This Is Why Pringles Aren’t Really Potato Chips

The parabola-shaped stackable snack has a lot in common with chips...but are they? Turns out, Pringles aren't officially chips. Here's the complicated international saga.

Savory, crispy and addictive, Pringles certainly seem to fit the description of potato chips. Turns out, though, Pringles aren’t chips at all—they’re crisps.

But first: every flavor of Pringles ever, ranked.

What Actually Is a Pringle?

Pringles are ingeniously designed: stackable, slim and dispensed in a sturdy container that prevents breakage. To make their uniform design, Pringles uses a special recipe, which doesn’t actually include potatoes. Instead, they’re made with something called “dehydrated processed potato.” They also contain corn, rice and wheat.

By contrast, potato chips are generally fairly straightforward: thinly sliced potatoes deep-fried or baked and salted.

The U.S. Government Weighed In…

The federal government actually stepped in to determine whether Pringles really were potato chips. In 1975, the FDA decided that the company could call Pringles “chips” only if they called out the dried potato ingredient. Instead, Pringles decided to use the term “crisps.”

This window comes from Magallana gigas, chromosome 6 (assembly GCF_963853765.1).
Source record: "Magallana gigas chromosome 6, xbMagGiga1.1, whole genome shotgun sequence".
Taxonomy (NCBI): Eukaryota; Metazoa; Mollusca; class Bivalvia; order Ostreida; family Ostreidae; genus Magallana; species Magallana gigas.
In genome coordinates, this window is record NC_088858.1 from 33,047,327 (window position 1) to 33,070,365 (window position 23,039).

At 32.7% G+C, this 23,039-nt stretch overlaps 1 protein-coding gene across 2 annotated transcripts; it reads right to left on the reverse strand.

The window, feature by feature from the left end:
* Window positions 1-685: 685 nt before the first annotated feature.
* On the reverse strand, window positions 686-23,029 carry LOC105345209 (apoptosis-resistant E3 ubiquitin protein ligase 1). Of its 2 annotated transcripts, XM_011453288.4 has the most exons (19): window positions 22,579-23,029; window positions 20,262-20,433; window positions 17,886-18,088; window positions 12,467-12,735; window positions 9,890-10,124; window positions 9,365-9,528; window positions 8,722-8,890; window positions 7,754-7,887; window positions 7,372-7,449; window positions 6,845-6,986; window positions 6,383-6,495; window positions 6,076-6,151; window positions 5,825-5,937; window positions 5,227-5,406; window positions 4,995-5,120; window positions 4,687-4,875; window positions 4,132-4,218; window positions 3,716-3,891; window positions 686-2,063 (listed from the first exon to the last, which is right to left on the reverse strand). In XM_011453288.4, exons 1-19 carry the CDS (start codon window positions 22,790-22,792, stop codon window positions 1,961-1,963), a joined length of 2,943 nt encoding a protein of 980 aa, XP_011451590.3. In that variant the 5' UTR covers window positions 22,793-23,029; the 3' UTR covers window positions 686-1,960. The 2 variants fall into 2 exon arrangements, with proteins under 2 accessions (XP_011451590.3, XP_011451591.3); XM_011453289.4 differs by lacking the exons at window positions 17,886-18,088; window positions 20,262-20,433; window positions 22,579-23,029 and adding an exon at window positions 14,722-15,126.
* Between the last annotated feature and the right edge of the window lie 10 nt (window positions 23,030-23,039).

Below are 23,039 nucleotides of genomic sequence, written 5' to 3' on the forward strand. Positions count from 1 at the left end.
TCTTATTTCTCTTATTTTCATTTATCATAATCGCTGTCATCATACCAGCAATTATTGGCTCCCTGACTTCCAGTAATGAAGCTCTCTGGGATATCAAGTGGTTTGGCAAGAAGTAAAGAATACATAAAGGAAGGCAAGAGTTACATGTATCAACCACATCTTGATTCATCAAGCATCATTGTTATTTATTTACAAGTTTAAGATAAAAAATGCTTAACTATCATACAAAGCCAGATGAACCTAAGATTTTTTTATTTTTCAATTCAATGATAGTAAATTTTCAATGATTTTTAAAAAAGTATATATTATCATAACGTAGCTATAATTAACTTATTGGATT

There’s an Overseas Debate, Too

The British government also weighed in on the Pringles question. When Pringles began selling in the UK, they tried to dodge a tax that applies to junk foods like crisps (confusingly, all chips are called “crisps” in Britain, because “chips” are fries, so we’ll stick to the American terms for simplicity). Pringles tried to convince the court that they weren’t chips or crisps, because their shape “wasn’t found in nature.” The British court ruled that the potato-based ingredients in Pringles suffice to make them crisps.

Try these recipes featuring potato chips.

What’s in a Name?

Whether Pringles are chips, crisps or just a delicious junk food not found in nature, they’re certainly tasty. The brand dishes up fun flavors not normally seen in potato chips, like pizza and Reubens. Plus, their unique recipe makes them lighter and less greasy (meaning it’s easier to eat a whole can!).

Junk Food Copycat Recipes
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Kelsey Rae Dimberg
A former in-house editor at Taste of Home, Kelsey now writes articles and novels from her home in Milwaukee. She's an avid cook, reader, flâneur, and noir fanatic. Her debut novel, Girl in the Rearview Mirror, will be published in June 2019 by William Morrow.